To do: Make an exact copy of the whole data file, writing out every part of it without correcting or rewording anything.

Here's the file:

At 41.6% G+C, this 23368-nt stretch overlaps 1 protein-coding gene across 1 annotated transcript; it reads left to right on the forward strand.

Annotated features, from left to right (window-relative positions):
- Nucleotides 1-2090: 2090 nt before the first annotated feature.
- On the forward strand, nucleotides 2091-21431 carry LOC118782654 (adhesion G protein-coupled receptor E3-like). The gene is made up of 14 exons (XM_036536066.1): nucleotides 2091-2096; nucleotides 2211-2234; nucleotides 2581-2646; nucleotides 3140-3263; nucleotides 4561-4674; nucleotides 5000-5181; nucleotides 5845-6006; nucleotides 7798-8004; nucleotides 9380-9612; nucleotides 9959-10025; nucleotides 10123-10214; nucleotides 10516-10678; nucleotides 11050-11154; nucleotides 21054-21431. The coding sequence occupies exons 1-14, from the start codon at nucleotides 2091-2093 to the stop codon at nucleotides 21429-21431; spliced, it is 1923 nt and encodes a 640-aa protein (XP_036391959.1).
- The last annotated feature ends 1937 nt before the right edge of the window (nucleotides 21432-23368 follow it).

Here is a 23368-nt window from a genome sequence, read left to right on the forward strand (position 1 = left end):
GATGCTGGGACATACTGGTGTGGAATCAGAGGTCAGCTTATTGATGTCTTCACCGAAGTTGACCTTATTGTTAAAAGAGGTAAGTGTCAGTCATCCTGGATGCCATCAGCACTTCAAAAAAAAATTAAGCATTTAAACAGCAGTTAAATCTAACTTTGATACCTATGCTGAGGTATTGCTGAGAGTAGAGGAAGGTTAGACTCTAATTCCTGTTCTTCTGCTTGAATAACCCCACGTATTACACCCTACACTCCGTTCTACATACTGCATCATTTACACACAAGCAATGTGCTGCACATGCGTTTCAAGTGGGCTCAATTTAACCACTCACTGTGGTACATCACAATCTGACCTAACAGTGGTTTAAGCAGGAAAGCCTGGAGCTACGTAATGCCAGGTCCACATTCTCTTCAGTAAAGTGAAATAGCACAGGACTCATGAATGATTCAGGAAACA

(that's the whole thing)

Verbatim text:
At 41.6% G+C, this 23368-nt stretch overlaps 1 protein-coding gene across 1 annotated transcript; it reads left to right on the forward strand.

Annotated features, from left to right (window-relative positions):
- Nucleotides 1-2090: 2090 nt before the first annotated feature.
- On the forward strand, nucleotides 2091-21431 carry LOC118782654 (adhesion G protein-coupled receptor E3-like). The gene is made up of 14 exons (XM_036536066.1): nucleotides 2091-2096; nucleotides 2211-2234; nucleotides 2581-2646; nucleotides 3140-3263; nucleotides 4561-4674; nucleotides 5000-5181; nucleotides 5845-6006; nucleotides 7798-8004; nucleotides 9380-9612; nucleotides 9959-10025; nucleotides 10123-10214; nucleotides 10516-10678; nucleotides 11050-11154; nucleotides 21054-21431. The coding sequence occupies exons 1-14, from the start codon at nucleotides 2091-2093 to the stop codon at nucleotides 21429-21431; spliced, it is 1923 nt and encodes a 640-aa protein (XP_036391959.1).
- The last annotated feature ends 1937 nt before the right edge of the window (nucleotides 21432-23368 follow it).

Here is a 23368-nt window from a genome sequence, read left to right on the forward strand (position 1 = left end):
GATGCTGGGACATACTGGTGTGGAATCAGAGGTCAGCTTATTGATGTCTTCACCGAAGTTGACCTTATTGTTAAAAGAGGTAAGTGTCAGTCATCCTGGATGCCATCAGCACTTCAAAAAAAAATTAAGCATTTAAACAGCAGTTAAATCTAACTTTGATACCTATGCTGAGGTATTGCTGAGAGTAGAGGAAGGTTAGACTCTAATTCCTGTTCTTCTGCTTGAATAACCCCACGTATTACACCCTACACTCCGTTCTACATACTGCATCATTTACACACAAGCAATGTGCTGCACATGCGTTTCAAGTGGGCTCAATTTAACCACTCACTGTGGTACATCACAATCTGACCTAACAGTGGTTTAAGCAGGAAAGCCTGGAGCTACGTAATGCCAGGTCCACATTCTCTTCAGTAAAGTGAAATAGCACAGGACTCATGAATGATTCAGGAAACA